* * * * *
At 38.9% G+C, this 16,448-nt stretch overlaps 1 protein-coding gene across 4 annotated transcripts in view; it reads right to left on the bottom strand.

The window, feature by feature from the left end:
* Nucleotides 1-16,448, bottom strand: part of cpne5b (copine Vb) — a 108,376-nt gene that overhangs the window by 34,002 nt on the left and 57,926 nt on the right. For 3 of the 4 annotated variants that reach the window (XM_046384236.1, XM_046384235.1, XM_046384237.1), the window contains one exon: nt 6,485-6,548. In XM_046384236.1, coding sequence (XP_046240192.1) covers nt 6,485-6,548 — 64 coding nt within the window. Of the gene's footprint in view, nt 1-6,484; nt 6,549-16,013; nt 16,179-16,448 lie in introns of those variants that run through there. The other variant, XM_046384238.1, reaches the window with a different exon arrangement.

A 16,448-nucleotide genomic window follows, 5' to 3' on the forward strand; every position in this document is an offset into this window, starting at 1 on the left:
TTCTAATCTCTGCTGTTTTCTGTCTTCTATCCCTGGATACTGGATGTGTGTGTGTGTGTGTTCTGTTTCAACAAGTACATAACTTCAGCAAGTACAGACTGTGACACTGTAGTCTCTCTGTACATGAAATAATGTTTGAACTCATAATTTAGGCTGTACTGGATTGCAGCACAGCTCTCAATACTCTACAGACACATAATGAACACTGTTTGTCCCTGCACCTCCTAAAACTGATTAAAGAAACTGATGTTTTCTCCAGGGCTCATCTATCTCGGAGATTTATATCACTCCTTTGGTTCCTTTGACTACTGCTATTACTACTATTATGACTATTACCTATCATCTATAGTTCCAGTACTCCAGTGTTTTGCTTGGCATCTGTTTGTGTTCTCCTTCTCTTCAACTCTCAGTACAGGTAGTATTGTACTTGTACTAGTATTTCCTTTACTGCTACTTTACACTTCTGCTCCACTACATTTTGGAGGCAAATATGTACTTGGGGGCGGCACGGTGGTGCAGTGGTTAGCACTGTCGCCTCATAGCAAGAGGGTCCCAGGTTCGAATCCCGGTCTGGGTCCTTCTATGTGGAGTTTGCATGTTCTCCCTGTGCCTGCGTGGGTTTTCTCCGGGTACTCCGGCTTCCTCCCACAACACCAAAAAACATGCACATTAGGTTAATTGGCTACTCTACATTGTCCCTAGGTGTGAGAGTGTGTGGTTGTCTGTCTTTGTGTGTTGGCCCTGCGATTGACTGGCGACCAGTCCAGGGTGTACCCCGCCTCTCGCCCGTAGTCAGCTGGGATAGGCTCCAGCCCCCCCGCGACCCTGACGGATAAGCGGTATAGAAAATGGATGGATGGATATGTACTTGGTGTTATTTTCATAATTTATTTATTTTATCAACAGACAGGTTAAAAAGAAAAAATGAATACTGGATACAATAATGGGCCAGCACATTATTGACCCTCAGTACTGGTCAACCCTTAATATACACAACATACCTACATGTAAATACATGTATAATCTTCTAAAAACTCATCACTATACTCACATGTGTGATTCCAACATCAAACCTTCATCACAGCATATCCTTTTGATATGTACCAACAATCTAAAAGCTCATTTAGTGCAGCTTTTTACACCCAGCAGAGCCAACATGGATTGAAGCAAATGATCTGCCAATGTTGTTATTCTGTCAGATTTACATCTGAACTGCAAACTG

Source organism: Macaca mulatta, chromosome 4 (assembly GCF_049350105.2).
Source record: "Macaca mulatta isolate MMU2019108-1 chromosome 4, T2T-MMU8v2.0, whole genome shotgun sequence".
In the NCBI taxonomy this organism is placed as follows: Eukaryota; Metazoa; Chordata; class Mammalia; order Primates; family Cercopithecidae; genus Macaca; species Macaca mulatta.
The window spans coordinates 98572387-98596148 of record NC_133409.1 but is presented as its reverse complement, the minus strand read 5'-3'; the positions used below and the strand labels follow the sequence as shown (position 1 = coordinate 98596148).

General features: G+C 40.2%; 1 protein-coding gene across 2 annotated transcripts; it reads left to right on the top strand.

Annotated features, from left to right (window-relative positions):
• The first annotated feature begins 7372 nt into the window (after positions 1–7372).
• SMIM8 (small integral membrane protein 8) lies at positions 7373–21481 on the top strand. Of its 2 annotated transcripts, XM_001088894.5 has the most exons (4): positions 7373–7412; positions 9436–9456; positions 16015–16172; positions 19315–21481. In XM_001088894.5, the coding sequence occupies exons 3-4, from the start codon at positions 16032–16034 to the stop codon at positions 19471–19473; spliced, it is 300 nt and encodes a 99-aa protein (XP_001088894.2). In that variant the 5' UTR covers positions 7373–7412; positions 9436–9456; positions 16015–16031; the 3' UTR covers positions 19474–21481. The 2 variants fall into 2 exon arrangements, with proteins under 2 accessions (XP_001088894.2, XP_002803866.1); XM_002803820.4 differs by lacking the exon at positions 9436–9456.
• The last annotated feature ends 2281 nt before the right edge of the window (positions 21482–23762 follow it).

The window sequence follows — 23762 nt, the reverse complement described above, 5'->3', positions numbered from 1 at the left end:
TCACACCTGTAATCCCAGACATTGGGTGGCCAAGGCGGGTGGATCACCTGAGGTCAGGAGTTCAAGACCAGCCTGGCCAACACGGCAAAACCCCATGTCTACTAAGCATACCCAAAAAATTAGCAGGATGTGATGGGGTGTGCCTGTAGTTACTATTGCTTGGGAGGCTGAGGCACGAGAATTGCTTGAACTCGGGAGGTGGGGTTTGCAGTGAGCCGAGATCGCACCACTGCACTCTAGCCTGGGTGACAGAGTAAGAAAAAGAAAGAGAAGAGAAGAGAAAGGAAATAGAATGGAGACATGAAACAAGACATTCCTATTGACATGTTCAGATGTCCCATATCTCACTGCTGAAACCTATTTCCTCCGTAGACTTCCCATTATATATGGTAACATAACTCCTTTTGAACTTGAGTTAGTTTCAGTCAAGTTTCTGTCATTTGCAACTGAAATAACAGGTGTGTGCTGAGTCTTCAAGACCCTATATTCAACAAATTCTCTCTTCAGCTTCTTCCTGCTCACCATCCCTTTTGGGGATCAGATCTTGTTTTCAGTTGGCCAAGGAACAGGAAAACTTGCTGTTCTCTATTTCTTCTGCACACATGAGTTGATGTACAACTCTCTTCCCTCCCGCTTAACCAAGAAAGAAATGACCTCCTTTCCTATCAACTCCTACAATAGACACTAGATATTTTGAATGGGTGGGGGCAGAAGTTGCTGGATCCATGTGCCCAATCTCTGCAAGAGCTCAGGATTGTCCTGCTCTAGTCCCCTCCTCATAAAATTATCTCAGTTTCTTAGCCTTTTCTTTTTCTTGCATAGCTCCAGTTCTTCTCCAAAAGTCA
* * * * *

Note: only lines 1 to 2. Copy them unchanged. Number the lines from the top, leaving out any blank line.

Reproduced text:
At 38.9% G+C, this 16,448-nt stretch overlaps 1 protein-coding gene across 4 annotated transcripts in view; it reads right to left on the bottom strand.

The window, feature by feature from the left end: